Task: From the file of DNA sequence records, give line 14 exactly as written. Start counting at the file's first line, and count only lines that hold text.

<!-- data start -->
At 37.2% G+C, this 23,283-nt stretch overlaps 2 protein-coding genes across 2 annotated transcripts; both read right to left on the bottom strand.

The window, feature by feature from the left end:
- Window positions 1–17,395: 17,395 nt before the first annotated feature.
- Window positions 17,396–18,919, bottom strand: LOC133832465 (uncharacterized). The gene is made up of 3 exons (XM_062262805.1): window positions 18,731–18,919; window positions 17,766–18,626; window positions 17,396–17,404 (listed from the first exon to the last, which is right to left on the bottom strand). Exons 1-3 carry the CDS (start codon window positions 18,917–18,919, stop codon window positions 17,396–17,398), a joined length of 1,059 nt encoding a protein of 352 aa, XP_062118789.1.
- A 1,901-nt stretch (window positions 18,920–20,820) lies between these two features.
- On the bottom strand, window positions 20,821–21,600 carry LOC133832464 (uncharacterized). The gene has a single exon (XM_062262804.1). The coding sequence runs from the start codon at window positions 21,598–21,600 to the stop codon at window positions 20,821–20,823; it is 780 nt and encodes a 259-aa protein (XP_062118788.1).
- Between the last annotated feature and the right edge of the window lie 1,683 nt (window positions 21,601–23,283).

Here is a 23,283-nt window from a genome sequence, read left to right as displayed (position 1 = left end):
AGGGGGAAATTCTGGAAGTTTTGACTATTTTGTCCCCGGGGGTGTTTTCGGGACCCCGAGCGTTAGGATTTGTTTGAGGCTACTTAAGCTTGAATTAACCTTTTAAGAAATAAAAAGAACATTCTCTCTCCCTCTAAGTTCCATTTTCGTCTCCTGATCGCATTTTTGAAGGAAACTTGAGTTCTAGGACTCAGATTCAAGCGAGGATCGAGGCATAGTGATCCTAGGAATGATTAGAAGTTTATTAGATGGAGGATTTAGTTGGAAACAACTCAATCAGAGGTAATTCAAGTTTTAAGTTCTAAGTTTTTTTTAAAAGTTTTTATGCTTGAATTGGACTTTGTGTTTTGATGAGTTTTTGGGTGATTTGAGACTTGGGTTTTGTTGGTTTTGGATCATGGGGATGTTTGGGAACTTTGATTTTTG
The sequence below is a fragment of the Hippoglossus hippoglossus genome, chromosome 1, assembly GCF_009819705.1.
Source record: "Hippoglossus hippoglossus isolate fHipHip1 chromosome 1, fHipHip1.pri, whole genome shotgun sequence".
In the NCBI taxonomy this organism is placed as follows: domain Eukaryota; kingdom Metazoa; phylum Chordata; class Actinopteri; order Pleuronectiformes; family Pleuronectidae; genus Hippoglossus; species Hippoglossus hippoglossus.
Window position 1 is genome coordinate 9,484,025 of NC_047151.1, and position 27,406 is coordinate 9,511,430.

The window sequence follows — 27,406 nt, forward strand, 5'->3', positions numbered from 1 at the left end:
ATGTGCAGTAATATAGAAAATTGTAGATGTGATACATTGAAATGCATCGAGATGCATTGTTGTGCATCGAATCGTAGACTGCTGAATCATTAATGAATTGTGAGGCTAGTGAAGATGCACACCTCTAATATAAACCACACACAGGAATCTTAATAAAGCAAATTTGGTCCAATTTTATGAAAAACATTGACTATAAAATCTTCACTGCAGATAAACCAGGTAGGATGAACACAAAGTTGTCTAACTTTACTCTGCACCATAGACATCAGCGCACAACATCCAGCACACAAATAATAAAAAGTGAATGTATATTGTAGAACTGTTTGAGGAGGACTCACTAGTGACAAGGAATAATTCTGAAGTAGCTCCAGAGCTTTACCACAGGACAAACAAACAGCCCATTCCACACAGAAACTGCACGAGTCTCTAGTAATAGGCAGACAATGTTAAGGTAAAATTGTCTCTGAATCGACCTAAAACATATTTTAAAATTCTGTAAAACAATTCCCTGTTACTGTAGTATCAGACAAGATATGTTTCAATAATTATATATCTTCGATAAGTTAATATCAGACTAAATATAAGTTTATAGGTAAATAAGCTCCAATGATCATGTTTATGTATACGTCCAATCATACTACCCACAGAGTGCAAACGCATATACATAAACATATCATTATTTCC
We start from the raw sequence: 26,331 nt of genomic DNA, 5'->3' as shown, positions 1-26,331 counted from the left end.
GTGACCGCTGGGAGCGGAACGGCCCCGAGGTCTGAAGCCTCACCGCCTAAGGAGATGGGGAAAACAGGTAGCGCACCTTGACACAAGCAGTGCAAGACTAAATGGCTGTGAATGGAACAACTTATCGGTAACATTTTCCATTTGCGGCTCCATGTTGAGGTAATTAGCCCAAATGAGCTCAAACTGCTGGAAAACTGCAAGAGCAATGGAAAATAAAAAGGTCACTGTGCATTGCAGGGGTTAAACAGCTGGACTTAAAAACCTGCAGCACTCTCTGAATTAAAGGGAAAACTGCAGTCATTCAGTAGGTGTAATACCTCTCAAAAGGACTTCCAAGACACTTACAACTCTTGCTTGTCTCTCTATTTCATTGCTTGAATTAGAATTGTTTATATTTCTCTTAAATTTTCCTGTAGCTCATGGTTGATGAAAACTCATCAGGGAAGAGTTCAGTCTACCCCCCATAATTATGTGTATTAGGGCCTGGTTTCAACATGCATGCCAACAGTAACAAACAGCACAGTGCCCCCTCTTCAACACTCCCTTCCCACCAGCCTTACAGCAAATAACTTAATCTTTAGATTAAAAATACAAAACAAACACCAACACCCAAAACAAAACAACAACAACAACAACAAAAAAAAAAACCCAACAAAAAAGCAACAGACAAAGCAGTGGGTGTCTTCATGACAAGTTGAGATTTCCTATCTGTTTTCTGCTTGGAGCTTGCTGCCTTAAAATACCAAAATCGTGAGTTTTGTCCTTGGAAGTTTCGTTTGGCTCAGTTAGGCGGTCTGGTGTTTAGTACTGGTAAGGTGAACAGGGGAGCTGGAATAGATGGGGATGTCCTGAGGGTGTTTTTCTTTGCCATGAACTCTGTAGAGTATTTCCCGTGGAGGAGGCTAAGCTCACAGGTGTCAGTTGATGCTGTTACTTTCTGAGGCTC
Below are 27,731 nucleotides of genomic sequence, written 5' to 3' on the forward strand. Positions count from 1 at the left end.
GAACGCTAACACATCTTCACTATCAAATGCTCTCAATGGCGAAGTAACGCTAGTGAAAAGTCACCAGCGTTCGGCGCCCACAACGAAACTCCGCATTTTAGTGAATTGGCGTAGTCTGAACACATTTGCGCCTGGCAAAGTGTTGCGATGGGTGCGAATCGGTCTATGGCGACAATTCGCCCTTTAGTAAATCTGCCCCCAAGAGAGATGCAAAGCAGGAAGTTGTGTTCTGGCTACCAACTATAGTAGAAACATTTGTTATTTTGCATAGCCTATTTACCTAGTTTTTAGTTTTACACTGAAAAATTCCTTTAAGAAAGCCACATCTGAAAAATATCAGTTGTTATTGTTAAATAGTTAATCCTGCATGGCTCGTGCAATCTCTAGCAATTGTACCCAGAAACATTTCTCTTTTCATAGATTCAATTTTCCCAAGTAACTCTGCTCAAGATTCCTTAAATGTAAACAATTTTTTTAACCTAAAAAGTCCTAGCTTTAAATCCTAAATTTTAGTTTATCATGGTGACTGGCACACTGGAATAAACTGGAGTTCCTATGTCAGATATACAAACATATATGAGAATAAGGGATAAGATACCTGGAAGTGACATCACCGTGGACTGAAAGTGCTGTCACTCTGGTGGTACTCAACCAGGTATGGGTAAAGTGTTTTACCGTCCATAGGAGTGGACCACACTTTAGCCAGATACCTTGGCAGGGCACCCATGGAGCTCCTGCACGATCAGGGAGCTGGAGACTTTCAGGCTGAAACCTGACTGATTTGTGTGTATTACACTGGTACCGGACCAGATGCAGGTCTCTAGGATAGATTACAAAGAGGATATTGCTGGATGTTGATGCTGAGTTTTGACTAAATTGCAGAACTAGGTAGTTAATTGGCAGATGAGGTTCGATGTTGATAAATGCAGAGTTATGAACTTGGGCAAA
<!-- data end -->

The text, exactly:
The window sequence follows — 27,406 nt, forward strand, 5'->3', positions numbered from 1 at the left end: